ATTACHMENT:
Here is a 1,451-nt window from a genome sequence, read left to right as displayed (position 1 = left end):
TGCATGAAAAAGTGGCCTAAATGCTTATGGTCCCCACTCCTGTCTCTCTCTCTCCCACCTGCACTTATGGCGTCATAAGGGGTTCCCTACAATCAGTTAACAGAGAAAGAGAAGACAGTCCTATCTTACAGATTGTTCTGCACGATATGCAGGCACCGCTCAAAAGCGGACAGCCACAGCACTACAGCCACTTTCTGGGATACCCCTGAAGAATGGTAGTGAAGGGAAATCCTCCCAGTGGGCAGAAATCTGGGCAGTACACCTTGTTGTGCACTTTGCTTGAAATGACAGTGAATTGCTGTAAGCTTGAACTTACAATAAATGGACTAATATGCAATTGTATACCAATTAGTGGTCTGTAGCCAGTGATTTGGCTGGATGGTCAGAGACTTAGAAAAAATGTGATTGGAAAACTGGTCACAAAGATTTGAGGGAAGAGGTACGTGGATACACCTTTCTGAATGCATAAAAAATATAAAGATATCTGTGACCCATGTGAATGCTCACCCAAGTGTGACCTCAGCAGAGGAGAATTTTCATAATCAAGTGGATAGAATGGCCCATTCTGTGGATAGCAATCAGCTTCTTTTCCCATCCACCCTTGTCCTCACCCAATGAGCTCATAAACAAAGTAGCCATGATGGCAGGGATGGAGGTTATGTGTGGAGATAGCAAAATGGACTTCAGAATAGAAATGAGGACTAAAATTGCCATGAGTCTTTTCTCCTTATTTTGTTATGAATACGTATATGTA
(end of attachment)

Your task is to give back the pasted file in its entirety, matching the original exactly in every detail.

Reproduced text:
Here is a 1,451-nt window from a genome sequence, read left to right as displayed (position 1 = left end):
TGCATGAAAAAGTGGCCTAAATGCTTATGGTCCCCACTCCTGTCTCTCTCTCTCCCACCTGCACTTATGGCGTCATAAGGGGTTCCCTACAATCAGTTAACAGAGAAAGAGAAGACAGTCCTATCTTACAGATTGTTCTGCACGATATGCAGGCACCGCTCAAAAGCGGACAGCCACAGCACTACAGCCACTTTCTGGGATACCCCTGAAGAATGGTAGTGAAGGGAAATCCTCCCAGTGGGCAGAAATCTGGGCAGTACACCTTGTTGTGCACTTTGCTTGAAATGACAGTGAATTGCTGTAAGCTTGAACTTACAATAAATGGACTAATATGCAATTGTATACCAATTAGTGGTCTGTAGCCAGTGATTTGGCTGGATGGTCAGAGACTTAGAAAAAATGTGATTGGAAAACTGGTCACAAAGATTTGAGGGAAGAGGTACGTGGATACACCTTTCTGAATGCATAAAAAATATAAAGATATCTGTGACCCATGTGAATGCTCACCCAAGTGTGACCTCAGCAGAGGAGAATTTTCATAATCAAGTGGATAGAATGGCCCATTCTGTGGATAGCAATCAGCTTCTTTTCCCATCCACCCTTGTCCTCACCCAATGAGCTCATAAACAAAGTAGCCATGATGGCAGGGATGGAGGTTATGTGTGGAGATAGCAAAATGGACTTCAGAATAGAAATGAGGACTAAAATTGCCATGAGTCTTTTCTCCTTATTTTGTTATGAATACGTATATGTA